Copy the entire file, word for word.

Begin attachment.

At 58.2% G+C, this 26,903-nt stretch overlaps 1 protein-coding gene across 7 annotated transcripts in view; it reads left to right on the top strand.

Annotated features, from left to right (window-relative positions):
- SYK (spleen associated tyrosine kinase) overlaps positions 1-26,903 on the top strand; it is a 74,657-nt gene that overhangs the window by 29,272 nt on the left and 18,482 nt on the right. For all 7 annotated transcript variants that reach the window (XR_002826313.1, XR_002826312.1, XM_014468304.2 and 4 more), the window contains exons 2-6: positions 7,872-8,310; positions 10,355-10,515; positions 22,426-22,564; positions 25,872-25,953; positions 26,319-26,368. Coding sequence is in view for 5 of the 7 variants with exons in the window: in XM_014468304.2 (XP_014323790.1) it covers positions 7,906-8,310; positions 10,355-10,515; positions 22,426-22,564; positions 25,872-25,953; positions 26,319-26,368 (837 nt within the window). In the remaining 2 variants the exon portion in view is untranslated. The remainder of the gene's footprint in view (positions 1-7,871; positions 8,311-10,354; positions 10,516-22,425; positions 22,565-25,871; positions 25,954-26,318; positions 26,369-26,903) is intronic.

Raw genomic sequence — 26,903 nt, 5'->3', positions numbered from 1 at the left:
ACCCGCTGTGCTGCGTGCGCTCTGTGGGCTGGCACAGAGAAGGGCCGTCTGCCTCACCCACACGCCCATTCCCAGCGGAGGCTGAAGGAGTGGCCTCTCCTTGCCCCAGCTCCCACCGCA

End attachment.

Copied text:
At 58.2% G+C, this 26,903-nt stretch overlaps 1 protein-coding gene across 7 annotated transcripts in view; it reads left to right on the top strand.

Annotated features, from left to right (window-relative positions):
- SYK (spleen associated tyrosine kinase) overlaps positions 1-26,903 on the top strand; it is a 74,657-nt gene that overhangs the window by 29,272 nt on the left and 18,482 nt on the right. For all 7 annotated transcript variants that reach the window (XR_002826313.1, XR_002826312.1, XM_014468304.2 and 4 more), the window contains exons 2-6: positions 7,872-8,310; positions 10,355-10,515; positions 22,426-22,564; positions 25,872-25,953; positions 26,319-26,368. Coding sequence is in view for 5 of the 7 variants with exons in the window: in XM_014468304.2 (XP_014323790.1) it covers positions 7,906-8,310; positions 10,355-10,515; positions 22,426-22,564; positions 25,872-25,953; positions 26,319-26,368 (837 nt within the window). In the remaining 2 variants the exon portion in view is untranslated. The remainder of the gene's footprint in view (positions 1-7,871; positions 8,311-10,354; positions 10,516-22,425; positions 22,565-25,871; positions 25,954-26,318; positions 26,369-26,903) is intronic.

Raw genomic sequence — 26,903 nt, 5'->3', positions numbered from 1 at the left:
ACCCGCTGTGCTGCGTGCGCTCTGTGGGCTGGCACAGAGAAGGGCCGTCTGCCTCACCCACACGCCCATTCCCAGCGGAGGCTGAAGGAGTGGCCTCTCCTTGCCCCAGCTCCCACCGCA